Hey Nostradamus is a truly striking book. Written in 4 voices over 15 years – Cheryl, a student killed in a highschool massacre, Jason, her sweetheart – irreperably damaged by events, Hazel, the girl who tries to love Jason years later, and Reg, Jason’s zealot father. Cheryl’s section of the book is calmy horrifying as she describes the events that lead up to and follow her death hiding under a table in the cafeteria. Jason’s struggle with his reaction to the events and the effect that they had on his life is ultimately darker and less naive, leading us further into the psychology of trauma. The book turns as we meet Hazel, where we see the possibility of redemption and recovery and then finally Reg’s story, where we’re presented with the final uplifting sweep of the book.
Coupland has tried to write this book a number of times before – Life After God in 1993 was his first proper treatment of his soon to become recurring themes of family, religion, love and redemption. Girlfriend in a Coma in 1997 hit the spot again bringing a more whimsical and almost magical realist take on the same themes. Miss Wyoming didnï¿½t sell as well as other novels but is another master work in the same vein. But it is Hey Nostradamus that it is going to really stick as the culmination of his efforts.
Over his career he has consistently shown his class simply through the fact that hardcore fans often recommend his most recent book as his best. Through the continuing development of similar ideas, through his desire to keep approaching the nut of the problem from ever differing angles his ideas have achieved greater clarity, meaning that each novel brings up something new for the reader.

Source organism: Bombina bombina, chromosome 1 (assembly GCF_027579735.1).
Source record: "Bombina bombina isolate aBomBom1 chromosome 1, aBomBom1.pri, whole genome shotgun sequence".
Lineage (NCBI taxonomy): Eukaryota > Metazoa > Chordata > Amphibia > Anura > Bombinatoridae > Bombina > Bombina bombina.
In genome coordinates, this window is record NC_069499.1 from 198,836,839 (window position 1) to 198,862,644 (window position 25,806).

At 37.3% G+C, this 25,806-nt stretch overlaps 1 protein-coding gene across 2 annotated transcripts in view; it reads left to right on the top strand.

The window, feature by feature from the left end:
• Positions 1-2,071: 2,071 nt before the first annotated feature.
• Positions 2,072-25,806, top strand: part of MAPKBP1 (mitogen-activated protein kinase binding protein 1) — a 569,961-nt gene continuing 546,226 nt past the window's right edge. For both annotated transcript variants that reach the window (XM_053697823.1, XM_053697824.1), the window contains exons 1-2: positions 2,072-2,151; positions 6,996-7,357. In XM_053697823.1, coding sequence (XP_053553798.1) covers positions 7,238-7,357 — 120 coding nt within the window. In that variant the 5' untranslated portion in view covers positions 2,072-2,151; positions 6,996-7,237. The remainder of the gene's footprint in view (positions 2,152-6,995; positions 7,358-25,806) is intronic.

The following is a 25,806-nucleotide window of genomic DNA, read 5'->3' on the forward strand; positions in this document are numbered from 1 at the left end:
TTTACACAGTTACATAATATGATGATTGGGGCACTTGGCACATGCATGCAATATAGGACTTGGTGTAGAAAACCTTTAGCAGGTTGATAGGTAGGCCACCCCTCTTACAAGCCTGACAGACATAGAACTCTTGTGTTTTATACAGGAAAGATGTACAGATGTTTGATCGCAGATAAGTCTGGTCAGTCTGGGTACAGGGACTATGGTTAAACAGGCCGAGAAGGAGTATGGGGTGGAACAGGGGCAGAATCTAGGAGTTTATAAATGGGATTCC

It is clear that the subject of the Columbine shootings has dramatically affected Coupland. On his web site there is an image with soundtrack of Tropical Birds, an installation he has done about that very subject. It shows a destroyed school cafeteria, while the eerie soundtrack is made up of the ringing of a hundred unanswered mobile phones and pagers. This is an image that every modern disaster brings ï¿½ the Paddington rail crash brought something very similar; I remember being horrified by the shots on the News at 10 of the empty carriage full of ringing mobile phones. That simple question ï¿½ ï¿½are you alrightï¿½ ï¿½ going unansweredï¿½ The knowledge that we, the voyeurs, the media consumers, know the answer. Disturbing, shocking and thoroughly modern.
Having such a powerful subject around which to wrap his latest work has given it a greater depth than many of his other works. In this book his key themes are beautifully and tightly interwoven around a rock solid emotional backbone. The seemingly whimsical narrative style that he has employed so many times before has real hidden depth this time around, with subtly masked and menacing creatures swimming just under the surface of the sometimes almost saccharine prose.
If youï¿½ve read Coupland before you know that all heï¿½s ever wanted to do was ask the big questions. This book is no different, but this time heï¿½s got the closest ever to answering them. This is an amazing journey through life, death, love and redemption. Read It.